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By Sam Tucker

For anyone who has followed my articles for The Independent Picture House, it should come as no surprise that “classic” horror and genre movies are not part of my personal film canon. In fact, a reason why I love the IPH so much is that they showcase such a wide variety of films from all eras, which in turn has challenged me to go outside the comfort zone of my own viewing pleasure. When asked to write about the 1978 original (as a millennial I have to specify the year…more on that later) Dawn of the Dead, I jumped at the chance to dissect a staple of the genre. And as someone who has experienced The Walking Dead, iZombie and even Warm Bodies, I found it refreshing to see a zombie movie with such a (dare I say) original take on the source material.

The zombie genre was once something closer to grindhouse cinema (see IPH’s Arthouse to the Grindhouse series for great examples!): low-budget films that had a much deeper meaning than a quick scare or bone-chilling fright. Ironically, starting with the Zack Snyder Dawn of the Dead remake in 2004, there was a huge explosion of zombie media across all genres, from survival horror (aforementioned Walking Dead) and World War II exploitation (Overlord) to even parental narratives (Maggie). From my modern hipster perspective, it’s shocking that we continued to have this deluge after Shaun of the Dead (debuting the same year as the Dawn of the Dead remake!) completely took the piss out of the genre, which always seemed to land on the idea that humans are not so different from their brainless enemies. You could twist it any way you wanted, but the plot always came down to who was willing to be the most heartless and emotionally brain-dead (#NailedIt) to come out on top.

And that’s why I found watching the original Dawn of the Dead such a breath of fresh air. It tackles hard-hitting and honestly still-relevant topics such as racial tensions, the unrelenting news cycle and mistreatment by police. The biggest shock to me was how long it takes to get to the iconographic mall where our heroes spend the remainder of the movie. As they chopper from a news headquarters through the heartland, the film takes time to show roughnecks drinking beers and seemingly making games out of killing the undead alongside the military — again something that is harrowingly modern. Eventually, when they do get to the mall, it’s presented in a way that shows the undead are just following reactions and habits they had picked up when they were still alive — shuffling around and within storefronts, lining up against the glass like they are looking for TickleMe Elmos and reacting with a sort of comfort when automated announcements come over the loudspeakers.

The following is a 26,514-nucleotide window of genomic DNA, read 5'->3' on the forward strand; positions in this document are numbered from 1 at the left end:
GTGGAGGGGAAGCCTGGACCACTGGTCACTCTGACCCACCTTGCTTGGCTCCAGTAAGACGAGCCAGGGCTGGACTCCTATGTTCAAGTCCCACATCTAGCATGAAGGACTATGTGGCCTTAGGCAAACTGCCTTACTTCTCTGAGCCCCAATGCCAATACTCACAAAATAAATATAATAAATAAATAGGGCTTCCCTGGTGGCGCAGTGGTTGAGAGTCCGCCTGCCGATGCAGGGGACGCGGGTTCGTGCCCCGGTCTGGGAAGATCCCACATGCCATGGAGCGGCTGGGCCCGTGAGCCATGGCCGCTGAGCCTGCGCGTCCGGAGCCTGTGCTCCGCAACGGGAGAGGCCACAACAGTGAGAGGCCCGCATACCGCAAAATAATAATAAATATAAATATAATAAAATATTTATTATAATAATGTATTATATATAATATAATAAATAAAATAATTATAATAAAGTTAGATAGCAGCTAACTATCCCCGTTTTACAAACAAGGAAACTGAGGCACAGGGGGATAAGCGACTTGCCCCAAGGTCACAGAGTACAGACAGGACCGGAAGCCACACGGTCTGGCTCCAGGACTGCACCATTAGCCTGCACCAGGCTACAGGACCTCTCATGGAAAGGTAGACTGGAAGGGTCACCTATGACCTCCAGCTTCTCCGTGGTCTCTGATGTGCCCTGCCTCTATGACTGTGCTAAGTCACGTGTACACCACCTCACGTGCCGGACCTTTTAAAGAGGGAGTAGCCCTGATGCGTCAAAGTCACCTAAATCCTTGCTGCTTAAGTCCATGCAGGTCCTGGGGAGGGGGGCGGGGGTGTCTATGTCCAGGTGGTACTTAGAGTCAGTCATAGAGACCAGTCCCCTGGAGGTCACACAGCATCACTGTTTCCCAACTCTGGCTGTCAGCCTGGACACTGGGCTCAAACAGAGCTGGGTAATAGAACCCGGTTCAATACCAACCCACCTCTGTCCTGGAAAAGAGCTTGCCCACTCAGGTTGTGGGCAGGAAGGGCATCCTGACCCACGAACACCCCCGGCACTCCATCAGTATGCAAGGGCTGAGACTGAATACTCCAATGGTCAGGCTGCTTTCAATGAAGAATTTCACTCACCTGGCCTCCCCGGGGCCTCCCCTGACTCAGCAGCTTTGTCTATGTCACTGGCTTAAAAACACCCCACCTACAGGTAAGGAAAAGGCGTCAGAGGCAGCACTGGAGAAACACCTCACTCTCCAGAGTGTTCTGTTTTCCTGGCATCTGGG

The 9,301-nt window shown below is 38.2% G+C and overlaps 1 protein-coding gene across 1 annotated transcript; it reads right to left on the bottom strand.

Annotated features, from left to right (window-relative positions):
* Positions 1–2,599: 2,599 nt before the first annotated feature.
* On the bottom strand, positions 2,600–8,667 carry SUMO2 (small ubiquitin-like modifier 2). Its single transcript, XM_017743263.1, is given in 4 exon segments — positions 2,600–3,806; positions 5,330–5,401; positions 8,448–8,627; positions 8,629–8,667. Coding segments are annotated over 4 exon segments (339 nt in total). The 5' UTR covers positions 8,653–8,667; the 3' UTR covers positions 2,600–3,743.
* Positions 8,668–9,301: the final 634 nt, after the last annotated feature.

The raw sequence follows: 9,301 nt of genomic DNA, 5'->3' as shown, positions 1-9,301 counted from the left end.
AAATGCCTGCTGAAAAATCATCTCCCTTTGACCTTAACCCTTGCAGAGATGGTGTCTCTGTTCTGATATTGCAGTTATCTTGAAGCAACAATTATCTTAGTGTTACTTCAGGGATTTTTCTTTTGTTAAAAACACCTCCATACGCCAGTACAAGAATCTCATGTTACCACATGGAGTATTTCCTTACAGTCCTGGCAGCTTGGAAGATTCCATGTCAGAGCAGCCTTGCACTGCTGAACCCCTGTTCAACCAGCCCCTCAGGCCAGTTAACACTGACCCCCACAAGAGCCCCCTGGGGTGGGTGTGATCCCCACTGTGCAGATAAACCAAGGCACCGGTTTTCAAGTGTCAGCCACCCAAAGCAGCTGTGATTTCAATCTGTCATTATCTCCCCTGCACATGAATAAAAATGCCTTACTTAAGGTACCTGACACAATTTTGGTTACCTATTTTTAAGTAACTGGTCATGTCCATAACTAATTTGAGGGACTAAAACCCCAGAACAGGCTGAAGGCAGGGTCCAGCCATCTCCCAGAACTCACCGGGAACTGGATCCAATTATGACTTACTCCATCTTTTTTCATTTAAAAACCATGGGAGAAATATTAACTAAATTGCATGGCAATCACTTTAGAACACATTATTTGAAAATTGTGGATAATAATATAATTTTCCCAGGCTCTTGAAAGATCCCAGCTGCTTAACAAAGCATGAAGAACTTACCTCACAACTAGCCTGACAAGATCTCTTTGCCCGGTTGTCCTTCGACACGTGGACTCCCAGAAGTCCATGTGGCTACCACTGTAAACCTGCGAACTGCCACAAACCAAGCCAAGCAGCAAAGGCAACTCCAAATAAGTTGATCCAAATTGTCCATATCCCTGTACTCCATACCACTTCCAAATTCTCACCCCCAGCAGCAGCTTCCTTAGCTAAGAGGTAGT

The film never takes itself too seriously and even devolves into slapstick near the end that involves spray bottles that you would see at a Bozo the Clown convention. While the film is as intense and violent as many other zombie movies, you can feel director George Romero winking at you through the camera, inviting you to see how drawn the characters are to the mall, as though they still had functioning credit cards.

So as always, head over to the IPH, turn your phone off and enjoy a nice beverage during a zombie picture that may make you wince in one scene while laughing in another!


Sam Tucker, a cinema enthusiast residing in Charlotte, fills his days playing rugby while discussing movies and a host of other nerdy pursuits. Follow what he’s watching on his Letterboxd here.
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